Since the 1960s, our definition of the second relies on cesium atomic clocks. Atomic clocks, which are vital for numerous technologies and experiments, have long improved since then; however, before redefining the fundamental unit of time, scientists need to be sure that they fully understand the new clocks, and now, researchers at the Boulder Atomic Clock Optical Network (BACON) have made comparisons that are an important step toward achieving that goal.
The team of scientists was able to compare three atomic clocks with record accuracy over both optical fibers and air. According to the study published in the journal Nature, the results are the most precise clock comparisons yet, and the ratios are the first to be achieved using a free-space optical link.
“These comparisons are really defining the state of the art for both fiber-based and free-space measurements–they are all close to 10 times more accurate than any clock comparisons using different atoms performed so far,” National Institute Of Standards And Technology (NIST) physicist David Hume said.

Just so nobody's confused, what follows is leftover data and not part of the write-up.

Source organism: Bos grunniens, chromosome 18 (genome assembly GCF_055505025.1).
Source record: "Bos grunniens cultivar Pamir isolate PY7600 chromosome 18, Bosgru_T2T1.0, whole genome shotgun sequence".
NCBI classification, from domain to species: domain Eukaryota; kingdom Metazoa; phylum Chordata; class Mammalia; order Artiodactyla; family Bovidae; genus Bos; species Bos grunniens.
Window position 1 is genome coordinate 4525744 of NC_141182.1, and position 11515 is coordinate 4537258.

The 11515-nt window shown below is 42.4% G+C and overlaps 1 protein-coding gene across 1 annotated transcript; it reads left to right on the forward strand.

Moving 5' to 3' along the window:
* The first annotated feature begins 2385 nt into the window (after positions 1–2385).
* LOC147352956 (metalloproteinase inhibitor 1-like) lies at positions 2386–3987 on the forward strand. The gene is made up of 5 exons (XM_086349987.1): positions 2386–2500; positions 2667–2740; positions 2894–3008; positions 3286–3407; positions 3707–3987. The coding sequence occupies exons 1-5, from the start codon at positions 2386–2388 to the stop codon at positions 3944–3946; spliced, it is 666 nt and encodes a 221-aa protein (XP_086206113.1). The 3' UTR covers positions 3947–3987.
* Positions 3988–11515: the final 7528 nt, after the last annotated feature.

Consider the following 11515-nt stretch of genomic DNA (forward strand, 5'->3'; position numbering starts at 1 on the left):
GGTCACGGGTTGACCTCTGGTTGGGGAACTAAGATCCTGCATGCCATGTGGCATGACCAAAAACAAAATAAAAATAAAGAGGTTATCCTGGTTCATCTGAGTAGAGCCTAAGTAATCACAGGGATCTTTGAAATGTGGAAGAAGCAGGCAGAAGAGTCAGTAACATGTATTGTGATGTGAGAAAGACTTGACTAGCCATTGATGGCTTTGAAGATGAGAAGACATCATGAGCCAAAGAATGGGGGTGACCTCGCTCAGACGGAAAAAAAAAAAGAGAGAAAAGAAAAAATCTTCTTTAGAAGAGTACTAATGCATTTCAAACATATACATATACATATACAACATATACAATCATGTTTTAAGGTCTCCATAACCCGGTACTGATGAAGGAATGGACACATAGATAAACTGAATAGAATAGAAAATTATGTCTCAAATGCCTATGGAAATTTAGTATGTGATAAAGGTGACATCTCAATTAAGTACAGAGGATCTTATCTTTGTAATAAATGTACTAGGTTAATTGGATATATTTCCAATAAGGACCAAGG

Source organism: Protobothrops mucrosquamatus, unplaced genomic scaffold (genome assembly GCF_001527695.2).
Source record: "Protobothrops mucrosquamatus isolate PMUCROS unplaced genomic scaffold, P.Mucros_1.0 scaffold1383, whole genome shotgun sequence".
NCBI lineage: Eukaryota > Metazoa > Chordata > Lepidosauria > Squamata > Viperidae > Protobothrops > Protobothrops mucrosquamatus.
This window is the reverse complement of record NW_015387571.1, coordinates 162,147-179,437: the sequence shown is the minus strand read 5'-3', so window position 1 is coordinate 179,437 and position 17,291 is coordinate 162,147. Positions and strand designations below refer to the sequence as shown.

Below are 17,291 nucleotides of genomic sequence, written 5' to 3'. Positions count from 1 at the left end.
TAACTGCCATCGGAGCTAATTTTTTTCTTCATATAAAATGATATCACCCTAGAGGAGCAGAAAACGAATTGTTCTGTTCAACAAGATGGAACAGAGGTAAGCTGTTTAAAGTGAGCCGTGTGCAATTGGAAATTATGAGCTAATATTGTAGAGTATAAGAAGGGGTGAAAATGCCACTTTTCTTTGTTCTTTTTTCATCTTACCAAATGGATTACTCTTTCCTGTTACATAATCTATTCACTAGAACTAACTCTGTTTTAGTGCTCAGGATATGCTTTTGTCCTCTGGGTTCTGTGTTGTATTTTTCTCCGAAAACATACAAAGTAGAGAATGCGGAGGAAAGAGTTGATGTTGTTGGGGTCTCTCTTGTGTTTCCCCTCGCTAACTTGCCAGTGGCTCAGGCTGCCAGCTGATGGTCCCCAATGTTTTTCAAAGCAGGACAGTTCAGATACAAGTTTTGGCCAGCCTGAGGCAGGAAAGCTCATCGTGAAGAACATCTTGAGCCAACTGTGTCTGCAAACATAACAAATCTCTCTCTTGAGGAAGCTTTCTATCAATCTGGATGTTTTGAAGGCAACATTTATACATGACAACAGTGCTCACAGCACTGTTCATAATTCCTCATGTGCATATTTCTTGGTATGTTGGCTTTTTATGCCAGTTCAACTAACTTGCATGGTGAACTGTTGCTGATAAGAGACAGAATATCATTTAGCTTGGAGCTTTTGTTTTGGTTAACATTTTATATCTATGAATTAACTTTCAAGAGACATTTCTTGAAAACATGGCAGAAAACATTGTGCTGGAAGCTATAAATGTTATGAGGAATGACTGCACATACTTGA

The measurements explained
They compared three clocks (one made of ytterbium atoms, one of strontium atoms and one made with a single electrically charged aluminum atom) that were located in different locations, two at NIST and the other 4,920 miles (1.5 kilometers) away at the research institute JILA, by sending information across an optical fiber and through an open-air link.
The researchers stated that the new generation of atomic clocks based on different atoms is 100 times more accurate than what can be achieved with cesium. The uncertainties were less than a quadrillionth of a percent.
This precision could enable us to define the second, as well as be used to study the effects of gravity. Moreover, the researchers stated in the paper that they use these measurements to test a model of ultralight dark matter.